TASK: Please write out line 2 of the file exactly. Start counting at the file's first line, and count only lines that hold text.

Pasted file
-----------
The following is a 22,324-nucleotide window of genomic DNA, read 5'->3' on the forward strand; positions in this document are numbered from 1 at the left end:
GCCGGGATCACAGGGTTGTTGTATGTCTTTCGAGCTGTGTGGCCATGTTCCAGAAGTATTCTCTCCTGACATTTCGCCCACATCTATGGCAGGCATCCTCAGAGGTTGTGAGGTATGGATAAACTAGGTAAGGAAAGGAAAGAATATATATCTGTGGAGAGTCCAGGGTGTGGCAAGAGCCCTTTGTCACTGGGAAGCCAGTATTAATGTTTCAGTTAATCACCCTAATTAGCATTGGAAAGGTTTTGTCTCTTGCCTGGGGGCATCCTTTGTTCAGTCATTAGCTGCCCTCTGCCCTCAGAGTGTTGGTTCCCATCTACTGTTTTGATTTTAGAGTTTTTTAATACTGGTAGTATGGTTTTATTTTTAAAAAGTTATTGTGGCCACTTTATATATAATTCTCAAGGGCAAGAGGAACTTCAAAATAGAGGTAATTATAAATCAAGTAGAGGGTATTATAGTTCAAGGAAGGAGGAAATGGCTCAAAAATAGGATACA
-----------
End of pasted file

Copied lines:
GCCGGGATCACAGGGTTGTTGTATGTCTTTCGAGCTGTGTGGCCATGTTCCAGAAGTATTCTCTCCTGACATTTCGCCCACATCTATGGCAGGCATCCTCAGAGGTTGTGAGGTATGGATAAACTAGGTAAGGAAAGGAAAGAATATATATCTGTGGAGAGTCCAGGGTGTGGCAAGAGCCCTTTGTCACTGGGAAGCCAGTATTAATGTTTCAGTTAATCACCCTAATTAGCATTGGAAAGGTTTTGTCTCTTGCCTGGGGGCATCCTTTGTTCAGTCATTAGCTGCCCTCTGCCCTCAGAGTGTTGGTTCCCATCTACTGTTTTGATTTTAGAGTTTTTTAATACTGGTAGTATGGTTTTATTTTTAAAAAGTTATTGTGGCCACTTTATATATAATTCTCAAGGGCAAGAGGAACTTCAAAATAGAGGTAATTATAAATCAAGTAGAGGGTATTATAGTTCAAGGAAGGAGGAAATGGCTCAAAAATAGGATACA